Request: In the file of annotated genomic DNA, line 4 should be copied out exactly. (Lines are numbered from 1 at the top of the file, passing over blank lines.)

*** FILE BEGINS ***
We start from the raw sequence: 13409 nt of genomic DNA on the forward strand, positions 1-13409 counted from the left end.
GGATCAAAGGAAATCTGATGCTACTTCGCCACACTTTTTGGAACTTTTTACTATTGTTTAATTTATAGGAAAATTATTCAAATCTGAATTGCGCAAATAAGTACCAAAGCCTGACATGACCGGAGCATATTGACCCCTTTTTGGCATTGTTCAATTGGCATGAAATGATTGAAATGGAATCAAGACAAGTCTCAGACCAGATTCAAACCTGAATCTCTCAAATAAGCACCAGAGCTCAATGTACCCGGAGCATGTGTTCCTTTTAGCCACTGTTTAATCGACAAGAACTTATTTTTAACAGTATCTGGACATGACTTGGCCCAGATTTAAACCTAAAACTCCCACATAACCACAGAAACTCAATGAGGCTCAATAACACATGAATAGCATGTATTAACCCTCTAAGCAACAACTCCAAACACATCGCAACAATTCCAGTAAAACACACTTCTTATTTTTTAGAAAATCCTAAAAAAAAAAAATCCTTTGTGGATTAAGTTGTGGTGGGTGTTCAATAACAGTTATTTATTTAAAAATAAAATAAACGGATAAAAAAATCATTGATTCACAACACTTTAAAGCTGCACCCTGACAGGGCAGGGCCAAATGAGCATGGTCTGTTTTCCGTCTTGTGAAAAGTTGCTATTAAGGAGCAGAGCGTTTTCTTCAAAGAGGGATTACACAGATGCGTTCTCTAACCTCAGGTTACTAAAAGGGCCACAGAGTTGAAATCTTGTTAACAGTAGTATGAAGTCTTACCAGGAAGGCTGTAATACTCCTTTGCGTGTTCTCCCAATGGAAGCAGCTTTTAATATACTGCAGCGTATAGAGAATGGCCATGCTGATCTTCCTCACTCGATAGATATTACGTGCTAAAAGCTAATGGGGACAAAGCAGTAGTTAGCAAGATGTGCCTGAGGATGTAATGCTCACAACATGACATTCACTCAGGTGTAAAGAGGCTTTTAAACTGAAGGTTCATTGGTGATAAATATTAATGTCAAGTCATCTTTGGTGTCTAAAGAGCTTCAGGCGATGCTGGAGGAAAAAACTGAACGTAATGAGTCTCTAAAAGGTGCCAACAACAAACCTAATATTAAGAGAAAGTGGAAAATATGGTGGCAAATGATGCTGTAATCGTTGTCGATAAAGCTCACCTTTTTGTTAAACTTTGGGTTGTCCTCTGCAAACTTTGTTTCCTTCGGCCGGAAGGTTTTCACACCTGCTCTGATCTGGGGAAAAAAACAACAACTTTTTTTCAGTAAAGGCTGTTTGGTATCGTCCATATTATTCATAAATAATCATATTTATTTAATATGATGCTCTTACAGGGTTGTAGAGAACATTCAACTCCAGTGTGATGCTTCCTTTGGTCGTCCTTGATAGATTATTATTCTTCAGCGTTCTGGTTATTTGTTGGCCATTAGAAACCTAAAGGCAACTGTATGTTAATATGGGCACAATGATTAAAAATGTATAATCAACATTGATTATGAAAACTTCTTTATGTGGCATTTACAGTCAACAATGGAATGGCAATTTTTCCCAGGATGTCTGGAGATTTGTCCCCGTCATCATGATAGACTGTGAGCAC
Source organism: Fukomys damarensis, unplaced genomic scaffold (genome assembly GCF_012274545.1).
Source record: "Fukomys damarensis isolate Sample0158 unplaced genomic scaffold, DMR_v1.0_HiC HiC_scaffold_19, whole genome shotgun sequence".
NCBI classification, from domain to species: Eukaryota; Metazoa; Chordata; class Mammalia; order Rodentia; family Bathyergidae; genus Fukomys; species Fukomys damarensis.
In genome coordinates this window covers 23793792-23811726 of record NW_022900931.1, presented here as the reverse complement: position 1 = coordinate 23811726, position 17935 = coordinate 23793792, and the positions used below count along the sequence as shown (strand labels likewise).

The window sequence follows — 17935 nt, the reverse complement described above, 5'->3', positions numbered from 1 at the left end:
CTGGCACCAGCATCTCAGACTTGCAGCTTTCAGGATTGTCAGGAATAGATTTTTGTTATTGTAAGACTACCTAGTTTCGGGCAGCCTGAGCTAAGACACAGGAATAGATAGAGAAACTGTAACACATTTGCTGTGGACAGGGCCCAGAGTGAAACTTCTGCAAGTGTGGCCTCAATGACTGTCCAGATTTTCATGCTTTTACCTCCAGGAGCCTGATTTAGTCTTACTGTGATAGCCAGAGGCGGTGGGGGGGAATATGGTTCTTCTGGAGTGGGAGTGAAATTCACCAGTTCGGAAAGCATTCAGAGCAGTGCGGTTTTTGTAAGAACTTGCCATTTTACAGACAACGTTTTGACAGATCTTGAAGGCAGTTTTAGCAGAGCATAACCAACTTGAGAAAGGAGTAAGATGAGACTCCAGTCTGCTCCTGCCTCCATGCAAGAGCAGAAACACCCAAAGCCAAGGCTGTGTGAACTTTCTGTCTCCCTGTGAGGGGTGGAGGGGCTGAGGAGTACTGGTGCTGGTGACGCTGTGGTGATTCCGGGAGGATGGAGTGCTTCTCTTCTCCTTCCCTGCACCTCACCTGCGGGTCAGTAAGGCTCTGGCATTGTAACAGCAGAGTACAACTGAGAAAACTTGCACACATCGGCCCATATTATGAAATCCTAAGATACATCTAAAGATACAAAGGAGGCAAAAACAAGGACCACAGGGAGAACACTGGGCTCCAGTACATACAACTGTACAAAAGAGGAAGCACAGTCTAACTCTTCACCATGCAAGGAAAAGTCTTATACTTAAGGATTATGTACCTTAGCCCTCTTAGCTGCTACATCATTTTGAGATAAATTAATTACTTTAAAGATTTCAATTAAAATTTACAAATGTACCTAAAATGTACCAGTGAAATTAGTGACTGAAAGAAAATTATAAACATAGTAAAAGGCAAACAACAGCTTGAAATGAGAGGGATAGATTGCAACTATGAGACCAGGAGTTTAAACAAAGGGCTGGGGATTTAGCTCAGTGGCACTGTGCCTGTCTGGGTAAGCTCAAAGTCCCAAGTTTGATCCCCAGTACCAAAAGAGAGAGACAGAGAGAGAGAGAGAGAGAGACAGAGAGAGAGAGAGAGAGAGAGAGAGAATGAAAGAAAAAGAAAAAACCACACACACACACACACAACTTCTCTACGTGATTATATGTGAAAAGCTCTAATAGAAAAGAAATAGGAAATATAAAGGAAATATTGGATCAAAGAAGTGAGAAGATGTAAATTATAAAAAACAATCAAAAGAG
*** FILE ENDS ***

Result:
Source record: "Fukomys damarensis isolate Sample0158 unplaced genomic scaffold, DMR_v1.0_HiC HiC_scaffold_19, whole genome shotgun sequence".